• February 22, 2024

Bunny Wailer, Iconic Reggae Singer, Has Died At Age 73 : NPR

Bunny Wailer was photographed in London in 1988. David Corio / Redferns / Getty Images hide the caption

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David Corio / Redferns / Getty Images

Bunny Wailer was photographed in London in 1988.

David Corio / Redferns / Getty Images

Reggae music icon, singer, songwriter and percussionist Bunny Wailer died Tuesday morning in Kingston, Jamaica. He was 73 years old. Wailer was a founding member of The Wailers alongside Bob Marley and Peter Tosh.

His death was originally reported from Jamaica observer Newspaper that said he has been feeling unwell since having a second stroke in July 2020.

It was Approved by Olivia Grange, Jamaica’s Minister of Culture, Gender, Entertainment and Sports, who said in a statement: “It is with deepest sadness that I announce the death of the patriarch, brother, friend and Jamaican music icon, the great Bunny Wailer … We mourn him Death of this outstanding singer, songwriter and drummer celebrates his life and many achievements. We continue to be grateful for the role that Bunny Wailer has played in the development and popularity of reggae music around the world. “

Wailer was born Neville O’Riley Livingston on April 10, 1947 grew up with Marley from early childhood: Marley’s mother and Wailer’s father joined households in Kingston and had a daughter together.

In 1963, Wailer and Marley founded The Wailing Wailers with boyfriend Peter Tosh. Singers Junior Braithwaite, Beverley Kelso and Cherry Smith joined the group but dropped out within months to a few years.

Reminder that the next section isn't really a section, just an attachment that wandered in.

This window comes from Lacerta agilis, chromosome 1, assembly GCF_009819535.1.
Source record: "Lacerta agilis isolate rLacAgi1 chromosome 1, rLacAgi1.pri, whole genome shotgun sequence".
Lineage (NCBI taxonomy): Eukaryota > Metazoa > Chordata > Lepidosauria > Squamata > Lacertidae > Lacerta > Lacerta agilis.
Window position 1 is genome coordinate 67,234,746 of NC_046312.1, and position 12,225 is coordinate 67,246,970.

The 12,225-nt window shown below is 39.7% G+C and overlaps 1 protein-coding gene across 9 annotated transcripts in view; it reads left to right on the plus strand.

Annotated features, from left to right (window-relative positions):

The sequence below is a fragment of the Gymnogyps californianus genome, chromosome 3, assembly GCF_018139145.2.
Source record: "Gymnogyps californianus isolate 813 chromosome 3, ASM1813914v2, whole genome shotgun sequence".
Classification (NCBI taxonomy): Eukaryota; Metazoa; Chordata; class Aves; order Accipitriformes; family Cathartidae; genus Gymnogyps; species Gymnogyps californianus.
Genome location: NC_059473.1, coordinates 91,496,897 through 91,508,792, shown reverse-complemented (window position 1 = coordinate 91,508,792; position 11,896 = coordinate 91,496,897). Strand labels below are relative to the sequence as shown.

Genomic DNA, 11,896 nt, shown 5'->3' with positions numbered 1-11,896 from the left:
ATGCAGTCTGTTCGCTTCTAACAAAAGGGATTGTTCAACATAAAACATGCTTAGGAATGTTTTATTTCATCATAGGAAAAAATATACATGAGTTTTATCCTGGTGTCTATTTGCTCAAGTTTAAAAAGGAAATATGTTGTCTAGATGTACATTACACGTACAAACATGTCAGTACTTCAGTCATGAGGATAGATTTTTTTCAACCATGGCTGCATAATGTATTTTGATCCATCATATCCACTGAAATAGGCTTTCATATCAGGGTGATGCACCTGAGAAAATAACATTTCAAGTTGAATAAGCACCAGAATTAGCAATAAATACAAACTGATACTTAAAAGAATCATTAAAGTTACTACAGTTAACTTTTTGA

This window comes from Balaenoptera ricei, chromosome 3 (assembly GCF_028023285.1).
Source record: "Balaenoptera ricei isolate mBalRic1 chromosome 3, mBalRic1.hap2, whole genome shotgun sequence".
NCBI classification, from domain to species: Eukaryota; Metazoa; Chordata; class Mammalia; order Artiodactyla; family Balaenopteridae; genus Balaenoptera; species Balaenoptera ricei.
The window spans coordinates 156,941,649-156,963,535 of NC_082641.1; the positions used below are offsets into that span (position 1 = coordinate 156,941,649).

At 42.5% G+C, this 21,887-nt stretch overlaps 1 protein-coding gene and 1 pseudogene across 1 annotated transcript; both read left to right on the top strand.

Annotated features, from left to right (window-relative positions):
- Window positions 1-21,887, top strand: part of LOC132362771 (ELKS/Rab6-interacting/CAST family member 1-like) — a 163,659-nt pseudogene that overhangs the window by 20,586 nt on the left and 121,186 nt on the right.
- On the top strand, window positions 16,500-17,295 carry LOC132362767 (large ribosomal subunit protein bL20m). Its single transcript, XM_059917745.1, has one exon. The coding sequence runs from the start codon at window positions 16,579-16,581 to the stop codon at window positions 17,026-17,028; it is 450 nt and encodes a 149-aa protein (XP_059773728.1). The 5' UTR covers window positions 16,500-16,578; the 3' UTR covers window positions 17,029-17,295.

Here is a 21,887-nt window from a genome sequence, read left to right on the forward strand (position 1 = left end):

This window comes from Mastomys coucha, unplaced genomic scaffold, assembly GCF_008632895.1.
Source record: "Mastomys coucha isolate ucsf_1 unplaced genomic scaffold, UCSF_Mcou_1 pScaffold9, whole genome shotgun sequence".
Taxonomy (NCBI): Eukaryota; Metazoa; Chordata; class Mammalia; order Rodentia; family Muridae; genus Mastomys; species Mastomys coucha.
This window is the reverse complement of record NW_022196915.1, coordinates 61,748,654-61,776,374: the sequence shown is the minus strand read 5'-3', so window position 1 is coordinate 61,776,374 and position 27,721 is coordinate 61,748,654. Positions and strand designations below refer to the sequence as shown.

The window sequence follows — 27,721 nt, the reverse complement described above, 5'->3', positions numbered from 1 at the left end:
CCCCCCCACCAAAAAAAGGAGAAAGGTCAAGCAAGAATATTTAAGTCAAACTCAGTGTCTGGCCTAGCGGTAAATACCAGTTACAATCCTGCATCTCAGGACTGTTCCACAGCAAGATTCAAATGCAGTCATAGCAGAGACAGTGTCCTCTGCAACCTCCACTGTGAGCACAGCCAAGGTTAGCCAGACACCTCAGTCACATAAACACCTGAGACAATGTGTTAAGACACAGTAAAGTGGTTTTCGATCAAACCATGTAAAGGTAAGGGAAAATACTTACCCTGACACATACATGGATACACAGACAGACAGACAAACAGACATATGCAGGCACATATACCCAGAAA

While The Wailers rose to international success on tour through England and the USA, Wailer also recorded independent singles and founded his own record label, as did Marley and Tosh.

By 1974, both Wailer and Tosh had left The Wailers, partly because the music industry appeared to be focused on making Marley a solo star. Wailer’s subsequent hits were “Cool Runnings” and “Ballroom Floor” as well as his 1976 album “Blackheart Man”.

Wailer won three Grammys in the early 1990s; In 2017 he was awarded the Jamaica Order of Merit, one of the highest honors in his country.

In an interview in New York in 2016 – during his first US tour in more than two decades – Wailer told NPR that he hoped “to just keep singing ska, rocksteady and reggae music. This is my legacy: to sing for you people and to teach you people what I have known from singing this music. “


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